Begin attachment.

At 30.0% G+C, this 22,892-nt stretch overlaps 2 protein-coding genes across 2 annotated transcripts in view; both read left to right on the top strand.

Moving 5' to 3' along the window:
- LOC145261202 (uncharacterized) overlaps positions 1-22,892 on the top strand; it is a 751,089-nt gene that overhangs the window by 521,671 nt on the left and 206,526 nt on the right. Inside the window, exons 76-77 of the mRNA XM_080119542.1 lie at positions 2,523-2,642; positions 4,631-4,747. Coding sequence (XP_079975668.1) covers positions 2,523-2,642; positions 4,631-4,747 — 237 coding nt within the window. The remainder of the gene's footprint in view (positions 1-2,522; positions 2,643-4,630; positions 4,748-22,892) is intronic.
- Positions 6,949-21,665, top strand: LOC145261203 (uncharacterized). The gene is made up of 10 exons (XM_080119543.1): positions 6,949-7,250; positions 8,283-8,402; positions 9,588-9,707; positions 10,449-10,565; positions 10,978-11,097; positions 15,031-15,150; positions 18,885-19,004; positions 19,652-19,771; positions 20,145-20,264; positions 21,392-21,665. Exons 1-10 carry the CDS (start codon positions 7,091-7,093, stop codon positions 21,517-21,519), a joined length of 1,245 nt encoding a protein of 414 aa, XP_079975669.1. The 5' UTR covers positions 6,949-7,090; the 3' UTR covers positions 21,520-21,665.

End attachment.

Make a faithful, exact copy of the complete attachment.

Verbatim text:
At 30.0% G+C, this 22,892-nt stretch overlaps 2 protein-coding genes across 2 annotated transcripts in view; both read left to right on the top strand.

Moving 5' to 3' along the window:
- LOC145261202 (uncharacterized) overlaps positions 1-22,892 on the top strand; it is a 751,089-nt gene that overhangs the window by 521,671 nt on the left and 206,526 nt on the right. Inside the window, exons 76-77 of the mRNA XM_080119542.1 lie at positions 2,523-2,642; positions 4,631-4,747. Coding sequence (XP_079975668.1) covers positions 2,523-2,642; positions 4,631-4,747 — 237 coding nt within the window. The remainder of the gene's footprint in view (positions 1-2,522; positions 2,643-4,630; positions 4,748-22,892) is intronic.
- Positions 6,949-21,665, top strand: LOC145261203 (uncharacterized). The gene is made up of 10 exons (XM_080119543.1): positions 6,949-7,250; positions 8,283-8,402; positions 9,588-9,707; positions 10,449-10,565; positions 10,978-11,097; positions 15,031-15,150; positions 18,885-19,004; positions 19,652-19,771; positions 20,145-20,264; positions 21,392-21,665. Exons 1-10 carry the CDS (start codon positions 7,091-7,093, stop codon positions 21,517-21,519), a joined length of 1,245 nt encoding a protein of 414 aa, XP_079975669.1. The 5' UTR covers positions 6,949-7,090; the 3' UTR covers positions 21,520-21,665.